Making an “Antique” Sign

Marian ParsonsPainted Signs, Painting & Refinishing, Popular, Tutorials10 Comments

 I must apologize!  I posted a teaser about this sign I made for Cottages & Bungalows and said I would post the tutorial after the issue was off newsstands.  Well…that was in August, so I think it’s safe to say that those issues have been pulled.  So, at long last, here it is…

What you’ll need:

  • 12” wide pine board cut to desired length
  • Acrylic craft paint (at least three colors)
  • 2 ½” sash brush
  • 1” artist brush, 1.0 liner brush, ½” angled shader
  • Computer
  • Printer and printer paper
  • Scissors
  • Tape
  • Graphite transfer paper
  • Ballpoint pen
  • 80 grit sand paper
  • Dark brown soft furniture wax
  • Round brush or cotton cloth
  • Clean cotton cloth
  • Drill with driver bits
  • Tape measure or ruler
  • 2 D-ring hangers
  • Hammer and nails


How to do it:

Cut a piece of 12” wide pine board to desired length or use a piece of scrap lumber.  If wood is new, hit it with a hammer and scratch it with nails to rough it up.  Using a 2 ½” sash brush, paint the board in desired color.  It is best to use a flat or matte acrylic or milk paint.  (I used MMSMP in Boxwood.)  Allow paint to dry.

Use a word processing program on the computer to design text for the sign.  Sizing it to fit on the board may take some trial and error, so print only one or two letters at a time until the right font size is determined.  Print the letters.  For smaller letters and words, cut out and tape them together.  Place graphite transfer paper under the lettering and trace outline with a ballpoint pen.  Make sure lettering is level on the sign before tracing.  One piece of transfer paper can be used repeatedly for entire sign.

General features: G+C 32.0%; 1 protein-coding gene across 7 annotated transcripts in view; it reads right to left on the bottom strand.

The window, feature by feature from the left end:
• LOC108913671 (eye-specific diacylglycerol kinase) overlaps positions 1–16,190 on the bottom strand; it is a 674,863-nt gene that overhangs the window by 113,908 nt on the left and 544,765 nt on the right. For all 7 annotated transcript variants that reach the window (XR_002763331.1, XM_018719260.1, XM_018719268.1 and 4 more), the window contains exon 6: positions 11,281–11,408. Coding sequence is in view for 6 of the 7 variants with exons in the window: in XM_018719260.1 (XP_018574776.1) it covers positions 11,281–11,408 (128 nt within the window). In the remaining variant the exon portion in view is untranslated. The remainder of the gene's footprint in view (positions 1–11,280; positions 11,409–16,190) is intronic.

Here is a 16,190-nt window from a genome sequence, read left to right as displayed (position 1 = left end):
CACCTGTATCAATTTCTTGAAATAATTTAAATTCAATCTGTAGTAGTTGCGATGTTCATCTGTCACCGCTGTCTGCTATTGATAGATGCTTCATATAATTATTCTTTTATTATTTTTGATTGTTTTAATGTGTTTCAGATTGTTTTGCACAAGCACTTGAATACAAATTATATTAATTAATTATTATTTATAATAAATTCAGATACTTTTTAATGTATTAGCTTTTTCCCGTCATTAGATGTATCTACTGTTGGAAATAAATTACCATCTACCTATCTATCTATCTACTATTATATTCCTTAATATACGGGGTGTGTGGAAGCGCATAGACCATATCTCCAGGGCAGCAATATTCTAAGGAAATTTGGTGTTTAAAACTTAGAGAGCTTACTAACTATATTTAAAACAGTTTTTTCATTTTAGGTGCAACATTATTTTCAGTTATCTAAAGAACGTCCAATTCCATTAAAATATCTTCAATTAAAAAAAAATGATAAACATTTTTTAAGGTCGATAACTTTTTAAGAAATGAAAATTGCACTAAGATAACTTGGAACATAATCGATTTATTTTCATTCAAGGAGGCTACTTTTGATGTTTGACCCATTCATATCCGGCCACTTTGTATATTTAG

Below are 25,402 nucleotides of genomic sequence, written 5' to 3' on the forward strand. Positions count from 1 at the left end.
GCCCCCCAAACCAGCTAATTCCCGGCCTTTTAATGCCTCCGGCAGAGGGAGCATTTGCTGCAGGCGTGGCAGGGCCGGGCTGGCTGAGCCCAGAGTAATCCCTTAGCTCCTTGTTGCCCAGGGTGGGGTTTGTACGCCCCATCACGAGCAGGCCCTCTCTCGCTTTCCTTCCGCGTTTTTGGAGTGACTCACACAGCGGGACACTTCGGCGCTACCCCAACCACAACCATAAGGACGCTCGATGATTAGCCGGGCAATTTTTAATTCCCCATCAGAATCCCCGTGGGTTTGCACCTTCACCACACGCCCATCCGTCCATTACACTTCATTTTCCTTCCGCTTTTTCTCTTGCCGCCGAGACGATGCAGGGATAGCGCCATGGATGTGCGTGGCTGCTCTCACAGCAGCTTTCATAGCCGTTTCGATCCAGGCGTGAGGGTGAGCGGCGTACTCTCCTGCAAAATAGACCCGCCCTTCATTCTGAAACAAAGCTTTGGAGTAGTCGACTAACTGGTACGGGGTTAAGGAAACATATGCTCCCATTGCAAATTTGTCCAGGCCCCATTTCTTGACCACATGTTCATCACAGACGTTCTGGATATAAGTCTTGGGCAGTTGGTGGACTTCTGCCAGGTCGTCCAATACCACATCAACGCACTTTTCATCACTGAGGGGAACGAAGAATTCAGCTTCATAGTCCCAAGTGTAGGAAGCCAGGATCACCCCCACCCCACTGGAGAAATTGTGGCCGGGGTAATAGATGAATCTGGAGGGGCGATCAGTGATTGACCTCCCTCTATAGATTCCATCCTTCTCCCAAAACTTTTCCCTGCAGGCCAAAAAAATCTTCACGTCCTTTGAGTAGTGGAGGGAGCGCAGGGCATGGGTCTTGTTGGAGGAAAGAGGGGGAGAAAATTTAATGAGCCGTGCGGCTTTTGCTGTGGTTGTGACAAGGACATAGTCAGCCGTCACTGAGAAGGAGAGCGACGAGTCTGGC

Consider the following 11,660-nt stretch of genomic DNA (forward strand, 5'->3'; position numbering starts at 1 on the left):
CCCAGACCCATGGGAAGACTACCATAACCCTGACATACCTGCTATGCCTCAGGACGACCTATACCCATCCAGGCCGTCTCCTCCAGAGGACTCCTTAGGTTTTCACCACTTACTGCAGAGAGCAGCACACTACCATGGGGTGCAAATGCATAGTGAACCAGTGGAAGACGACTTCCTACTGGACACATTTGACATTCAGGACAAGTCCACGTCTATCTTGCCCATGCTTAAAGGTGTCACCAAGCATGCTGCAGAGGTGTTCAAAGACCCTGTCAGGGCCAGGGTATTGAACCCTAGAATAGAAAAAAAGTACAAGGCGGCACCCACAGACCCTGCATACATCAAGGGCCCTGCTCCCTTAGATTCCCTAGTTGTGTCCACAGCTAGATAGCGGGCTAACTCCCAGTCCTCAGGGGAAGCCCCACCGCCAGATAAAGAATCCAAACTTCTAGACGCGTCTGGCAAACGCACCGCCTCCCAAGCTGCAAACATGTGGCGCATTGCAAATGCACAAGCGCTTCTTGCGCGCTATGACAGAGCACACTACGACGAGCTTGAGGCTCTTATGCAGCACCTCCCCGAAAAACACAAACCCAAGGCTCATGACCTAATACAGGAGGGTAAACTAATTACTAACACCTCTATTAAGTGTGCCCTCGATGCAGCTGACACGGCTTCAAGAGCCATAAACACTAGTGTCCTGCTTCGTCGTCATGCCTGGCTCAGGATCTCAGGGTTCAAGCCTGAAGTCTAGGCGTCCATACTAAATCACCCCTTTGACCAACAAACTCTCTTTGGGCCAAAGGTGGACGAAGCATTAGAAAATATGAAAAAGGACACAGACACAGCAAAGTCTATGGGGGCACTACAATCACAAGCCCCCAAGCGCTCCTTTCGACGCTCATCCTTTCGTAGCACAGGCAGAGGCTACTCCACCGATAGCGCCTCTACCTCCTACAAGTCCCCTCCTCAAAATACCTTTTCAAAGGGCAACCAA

Use a 1” wash brush to paint large letters or a ½” angled shader for smaller letters.  If desired, paint a border on the sign as well.
Choose a darker, coordinating color to paint an outline and shadow around letters.  This makes the letters stand out and gives the sign a three dimensional appearance.  Allow paint to completely dry.
Sand entire sign with 80 grit sandpaper to distress lettering and paint.  Allow wood to show through in some areas.  Wipe away dust with a cloth.
Use a round brush or soft cloth to apply a dark brown furniture wax in a thin layer to entire surface of sign.  The wax will settle in the imperfections in the wood, giving the sign an authentically aged look.  Allow wax to dry for 3-5 minutes, then buff to a shine with a clean cloth.
Turn sign over and measure approximately 2” in and down on each corner.  Make a mark with a pencil or pen.  Drill a pilot hole for the D-ring hanger screw on the mark.  Attach D-ring hangers to back of the sign using screws.  Hang sign on nails.  For heavy or large signs, locate a stud or use anchors to hang securely.   Always use caution and wear safety glasses when using power tools.

 That’s it!  This is a great project to do with free scraps of wood and can be completed in an afternoon.  I love projects like that.

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Making an “Antique” Sign

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10 Comments on “Making an “Antique” Sign”

  1. Hello! This sign is so charming, I am ready to get started on my own. I love the fonts you used, would you mind sharing the name for each – Dairy and the butter, milk and cheese please?
    Thank you for the inspiration 🙂

  2. The ‘D’ is leaning. Just kidding it looks OK. The sort of remark I would get though from
    Mrs Perfect.

  3. I absolutely love, love, love your signs and your work!
    Would you mind sharing the font you used for the DAIRY sign?

    Thank you so much for sharing,

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  5. Hallo! what kind of wax did you use to give the old effect to the writing (liquid or solid wax)? Thank you.

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